How times and the approach of the medical profession have changed – for the better.
Our brother Randolph was stillborn to our mother in 1949. Rod, was 2 1/2 years old at the time, Kathy and Nancy not being born until 1950 and 1952 respectively. Thus the immediate impact of this tragic event and its effect upon our parents was not known to us for many, many years. We were too young to know, too young to understand, too young to share the pain of our parents. Oh, and there was pain, pain which was exacerbated by the manner in which the medical profession dealt with stillbirth and the grieving parents at that time.
Only as we three siblings of Randolph grew older did we learn the detail and get to truly understand and comprehend the tragedy of the events in 1949 but also the serious permanent scarring it inflicted upon our parents’ hearts and souls.
Randolph was a perfectly healthy active embryo with no sign that he was ever going to be in trouble. There were, of course, in 1949, no ultrasounds and, by today’s standards, unsophisticated heart monitors. As we understood it from our mother, the first sign of trouble, and serious trouble, was that her placenta was passed first and yet nothing was done to induce her. She was immediately transferred by ambulance from the hospital she was in to Queen Victoria Hospital but it was all too late. By the time
Randolph was delivered he had died due to a lack of blood supply.
Apparently our father was frantic. Our mother was wheeled into theatre whilst he was obliged to complete the admission paperwork. He did not know if he would ever see her again due to her own very serious blood loss. It was 2 days before he got to see her again, 2 days before they got to hold each other, 2 days before they could comfort and console each other.Read more
It seems incomprehensible now but our parents then had to endure pain and heartbreak piled upon pain and heartbreak. You see, our parents never got to see Randolph, never got to hold him, never got to hug him, never got to kiss him. They never knew what he looked like, whether he had hair, a pug nose or pianist’s hands. After delivery our mother believed that his little body was simply taken “away” somewhere and disposed of. For many years our mother believed that he had been “thrown out in the rubbish” ! The pain of that belief must have been excruciating at times.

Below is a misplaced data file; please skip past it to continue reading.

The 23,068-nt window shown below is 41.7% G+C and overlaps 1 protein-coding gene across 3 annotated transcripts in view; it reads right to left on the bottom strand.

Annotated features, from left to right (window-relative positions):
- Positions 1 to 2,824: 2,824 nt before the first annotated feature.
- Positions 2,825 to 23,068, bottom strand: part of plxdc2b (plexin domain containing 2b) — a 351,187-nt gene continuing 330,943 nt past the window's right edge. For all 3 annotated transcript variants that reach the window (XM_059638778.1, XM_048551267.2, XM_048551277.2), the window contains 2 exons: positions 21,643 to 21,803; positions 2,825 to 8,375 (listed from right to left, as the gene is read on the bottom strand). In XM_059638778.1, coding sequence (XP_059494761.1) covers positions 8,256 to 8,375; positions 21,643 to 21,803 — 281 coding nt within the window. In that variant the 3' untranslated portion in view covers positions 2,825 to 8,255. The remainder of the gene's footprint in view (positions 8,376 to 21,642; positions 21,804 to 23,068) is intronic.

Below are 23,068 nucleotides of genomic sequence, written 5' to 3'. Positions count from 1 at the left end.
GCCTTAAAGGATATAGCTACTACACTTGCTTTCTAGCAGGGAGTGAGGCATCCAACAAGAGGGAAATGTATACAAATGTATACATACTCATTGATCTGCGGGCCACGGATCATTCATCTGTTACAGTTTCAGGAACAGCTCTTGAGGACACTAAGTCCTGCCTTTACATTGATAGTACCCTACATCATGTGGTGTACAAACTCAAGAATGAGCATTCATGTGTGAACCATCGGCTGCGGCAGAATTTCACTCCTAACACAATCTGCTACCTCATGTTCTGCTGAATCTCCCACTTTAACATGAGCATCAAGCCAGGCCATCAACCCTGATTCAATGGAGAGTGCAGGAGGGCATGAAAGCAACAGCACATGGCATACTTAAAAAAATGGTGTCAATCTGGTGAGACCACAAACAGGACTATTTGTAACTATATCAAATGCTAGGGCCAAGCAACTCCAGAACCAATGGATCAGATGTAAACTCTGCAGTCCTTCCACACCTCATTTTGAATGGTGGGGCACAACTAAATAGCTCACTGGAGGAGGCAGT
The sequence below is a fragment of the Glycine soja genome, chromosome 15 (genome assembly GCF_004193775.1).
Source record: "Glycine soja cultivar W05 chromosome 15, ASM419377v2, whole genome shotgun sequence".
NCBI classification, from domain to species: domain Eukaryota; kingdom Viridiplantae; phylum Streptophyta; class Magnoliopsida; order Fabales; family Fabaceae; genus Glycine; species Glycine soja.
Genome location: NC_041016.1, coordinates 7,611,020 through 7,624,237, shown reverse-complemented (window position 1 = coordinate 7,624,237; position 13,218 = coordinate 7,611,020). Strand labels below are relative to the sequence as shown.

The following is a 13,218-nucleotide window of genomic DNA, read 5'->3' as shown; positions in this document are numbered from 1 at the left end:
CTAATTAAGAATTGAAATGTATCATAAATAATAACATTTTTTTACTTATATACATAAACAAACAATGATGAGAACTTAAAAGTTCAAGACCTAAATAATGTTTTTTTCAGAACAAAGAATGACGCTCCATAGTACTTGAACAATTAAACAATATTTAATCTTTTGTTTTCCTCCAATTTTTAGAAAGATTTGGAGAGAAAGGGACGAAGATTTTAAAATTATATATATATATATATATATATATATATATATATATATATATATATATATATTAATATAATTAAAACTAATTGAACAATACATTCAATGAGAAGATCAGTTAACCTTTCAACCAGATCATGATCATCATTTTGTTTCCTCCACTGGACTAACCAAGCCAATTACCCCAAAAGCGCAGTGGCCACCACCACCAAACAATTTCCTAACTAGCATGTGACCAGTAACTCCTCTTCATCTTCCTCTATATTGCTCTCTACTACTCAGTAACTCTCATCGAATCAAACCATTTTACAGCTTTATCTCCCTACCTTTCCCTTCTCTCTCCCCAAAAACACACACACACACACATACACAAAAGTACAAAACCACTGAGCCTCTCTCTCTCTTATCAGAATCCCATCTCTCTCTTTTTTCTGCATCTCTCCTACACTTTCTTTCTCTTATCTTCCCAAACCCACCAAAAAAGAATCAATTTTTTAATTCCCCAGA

Our parents died a few years back after living long, fruitful and contributive lives. Fortunately, prior to their passing, we were able to establish that Randolph was in fact buried some 3 months after his birth (26 January 1950) at West Terrace Cemetery. Apparently the practice in those days was to bury a number of these children at the one time. Someone would go into the city and find a Minister of religion who would then conduct a burial service.
Finally determining that critical piece of information was a matter of pure chance. Kathy spotted an article in the Sunday Mail which made reference to the fact that a number of babies were buried in the West Terrace Cemetery without any of their parents knowing. After a very emotional discussion with Kathy our parents agreed that they had not dealt with Randolph’s death, rather just buried their pain. Now was the time to finally face it and deal with it. Kathy telephoned the West Terrace Cemetery who responded within five minutes. Their records were impeccable as was the caring and humane advice they offered at the time. They put our parents in touch with SIDS and send out quite a deal of reading material and a Naming Certificate.
They offered some critical advice. They said that it would be a lot easier to grieve if they gave the baby a name as they would be then grieving a person.
Mum and Dad died knowing that their precious number 2 child had been treated with a small modicum of dignity and was interred in Area B, Path 7, Plot 10W, not the sort of memorial and headstone they wished but their prayers in that one small regard had been answered.
We guess that they have now been reunited with Randolph. He had a big head start but they are with him now. We will catch up with them for the first ever complete family get together in a few years time !
Story compiled by his siblings, Rod, Kathy and Nancy